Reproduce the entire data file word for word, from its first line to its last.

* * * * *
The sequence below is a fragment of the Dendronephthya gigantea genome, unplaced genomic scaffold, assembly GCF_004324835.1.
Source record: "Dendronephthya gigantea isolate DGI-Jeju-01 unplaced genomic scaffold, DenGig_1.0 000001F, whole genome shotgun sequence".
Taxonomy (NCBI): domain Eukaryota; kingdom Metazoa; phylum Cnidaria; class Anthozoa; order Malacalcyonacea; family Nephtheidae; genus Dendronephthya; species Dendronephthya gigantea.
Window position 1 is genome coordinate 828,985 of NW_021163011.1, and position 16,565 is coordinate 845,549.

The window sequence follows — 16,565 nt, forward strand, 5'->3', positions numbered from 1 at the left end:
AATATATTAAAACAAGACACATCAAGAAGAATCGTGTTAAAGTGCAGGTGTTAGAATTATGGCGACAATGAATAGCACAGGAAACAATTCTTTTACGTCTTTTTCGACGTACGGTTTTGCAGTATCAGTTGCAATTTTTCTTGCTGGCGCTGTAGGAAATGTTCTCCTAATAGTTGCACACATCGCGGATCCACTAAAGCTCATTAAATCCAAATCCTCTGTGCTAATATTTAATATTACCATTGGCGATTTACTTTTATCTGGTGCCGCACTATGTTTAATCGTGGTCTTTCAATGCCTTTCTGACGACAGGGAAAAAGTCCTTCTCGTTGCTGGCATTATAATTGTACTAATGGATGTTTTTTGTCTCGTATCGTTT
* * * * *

The sequence below is a fragment of the Dendronephthya gigantea genome, unplaced genomic scaffold, assembly GCF_004324835.1.
Source record: "Dendronephthya gigantea isolate DGI-Jeju-01 unplaced genomic scaffold, DenGig_1.0 000001F, whole genome shotgun sequence".
Taxonomy (NCBI): domain Eukaryota; kingdom Metazoa; phylum Cnidaria; class Anthozoa; order Malacalcyonacea; family Nephtheidae; genus Dendronephthya; species Dendronephthya gigantea.
Window position 1 is genome coordinate 828,985 of NW_021163011.1, and position 16,565 is coordinate 845,549.

The window sequence follows — 16,565 nt, forward strand, 5'->3', positions numbered from 1 at the left end:
AATATATTAAAACAAGACACATCAAGAAGAATCGTGTTAAAGTGCAGGTGTTAGAATTATGGCGACAATGAATAGCACAGGAAACAATTCTTTTACGTCTTTTTCGACGTACGGTTTTGCAGTATCAGTTGCAATTTTTCTTGCTGGCGCTGTAGGAAATGTTCTCCTAATAGTTGCACACATCGCGGATCCACTAAAGCTCATTAAATCCAAATCCTCTGTGCTAATATTTAATATTACCATTGGCGATTTACTTTTATCTGGTGCCGCACTATGTTTAATCGTGGTCTTTCAATGCCTTTCTGACGACAGGGAAAAAGTCCTTCTCGTTGCTGGCATTATAATTGTACTAATGGATGTTTTTTGTCTCGTATCGTTT